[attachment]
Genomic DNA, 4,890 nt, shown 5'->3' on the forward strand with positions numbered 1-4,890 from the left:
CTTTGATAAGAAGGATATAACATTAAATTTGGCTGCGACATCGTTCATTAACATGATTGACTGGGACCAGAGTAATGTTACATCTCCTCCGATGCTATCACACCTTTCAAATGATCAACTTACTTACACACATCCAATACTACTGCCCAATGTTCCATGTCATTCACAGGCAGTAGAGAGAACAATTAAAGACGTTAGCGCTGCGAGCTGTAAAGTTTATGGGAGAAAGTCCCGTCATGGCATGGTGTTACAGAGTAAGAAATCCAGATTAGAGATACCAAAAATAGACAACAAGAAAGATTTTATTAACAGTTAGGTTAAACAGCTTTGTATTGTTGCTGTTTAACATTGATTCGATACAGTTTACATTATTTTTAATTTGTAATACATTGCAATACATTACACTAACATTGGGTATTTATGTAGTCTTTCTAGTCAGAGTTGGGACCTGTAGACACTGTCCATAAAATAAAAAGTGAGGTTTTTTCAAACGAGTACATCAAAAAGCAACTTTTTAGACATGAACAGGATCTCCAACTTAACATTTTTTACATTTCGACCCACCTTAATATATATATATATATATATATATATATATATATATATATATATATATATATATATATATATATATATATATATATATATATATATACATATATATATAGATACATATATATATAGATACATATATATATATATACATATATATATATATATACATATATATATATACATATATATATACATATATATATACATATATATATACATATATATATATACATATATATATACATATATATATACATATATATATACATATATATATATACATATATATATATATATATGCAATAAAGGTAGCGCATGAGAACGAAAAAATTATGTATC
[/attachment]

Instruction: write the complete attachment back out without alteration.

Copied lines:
Genomic DNA, 4,890 nt, shown 5'->3' on the forward strand with positions numbered 1-4,890 from the left:
CTTTGATAAGAAGGATATAACATTAAATTTGGCTGCGACATCGTTCATTAACATGATTGACTGGGACCAGAGTAATGTTACATCTCCTCCGATGCTATCACACCTTTCAAATGATCAACTTACTTACACACATCCAATACTACTGCCCAATGTTCCATGTCATTCACAGGCAGTAGAGAGAACAATTAAAGACGTTAGCGCTGCGAGCTGTAAAGTTTATGGGAGAAAGTCCCGTCATGGCATGGTGTTACAGAGTAAGAAATCCAGATTAGAGATACCAAAAATAGACAACAAGAAAGATTTTATTAACAGTTAGGTTAAACAGCTTTGTATTGTTGCTGTTTAACATTGATTCGATACAGTTTACATTATTTTTAATTTGTAATACATTGCAATACATTACACTAACATTGGGTATTTATGTAGTCTTTCTAGTCAGAGTTGGGACCTGTAGACACTGTCCATAAAATAAAAAGTGAGGTTTTTTCAAACGAGTACATCAAAAAGCAACTTTTTAGACATGAACAGGATCTCCAACTTAACATTTTTTACATTTCGACCCACCTTAATATATATATATATATATATATATATATATATATATATATATATATATATATATATATATATATATATATATATATATATATATATACATATATATATAGATACATATATATATAGATACATATATATATATATACATATATATATATATATACATATATATATATACATATATATATACATATATATATACATATATATATACATATATATATATACATATATATATACATATATATATACATATATATATACATATATATATATACATATATATATATATATATGCAATAAAGGTAGCGCATGAGAACGAAAAAATTATGTATC